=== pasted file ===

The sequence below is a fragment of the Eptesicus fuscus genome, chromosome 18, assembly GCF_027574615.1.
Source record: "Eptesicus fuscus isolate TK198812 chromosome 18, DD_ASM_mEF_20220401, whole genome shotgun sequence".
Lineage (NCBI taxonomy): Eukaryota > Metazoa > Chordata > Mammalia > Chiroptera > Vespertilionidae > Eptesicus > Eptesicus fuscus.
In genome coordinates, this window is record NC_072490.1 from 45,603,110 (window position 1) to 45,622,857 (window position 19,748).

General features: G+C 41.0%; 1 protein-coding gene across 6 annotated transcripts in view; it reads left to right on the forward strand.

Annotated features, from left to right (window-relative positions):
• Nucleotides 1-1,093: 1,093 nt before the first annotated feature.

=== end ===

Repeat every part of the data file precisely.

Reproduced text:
The sequence below is a fragment of the Eptesicus fuscus genome, chromosome 18, assembly GCF_027574615.1.
Source record: "Eptesicus fuscus isolate TK198812 chromosome 18, DD_ASM_mEF_20220401, whole genome shotgun sequence".
Lineage (NCBI taxonomy): Eukaryota > Metazoa > Chordata > Mammalia > Chiroptera > Vespertilionidae > Eptesicus > Eptesicus fuscus.
In genome coordinates, this window is record NC_072490.1 from 45,603,110 (window position 1) to 45,622,857 (window position 19,748).

General features: G+C 41.0%; 1 protein-coding gene across 6 annotated transcripts in view; it reads left to right on the forward strand.

Annotated features, from left to right (window-relative positions):
• Nucleotides 1-1,093: 1,093 nt before the first annotated feature.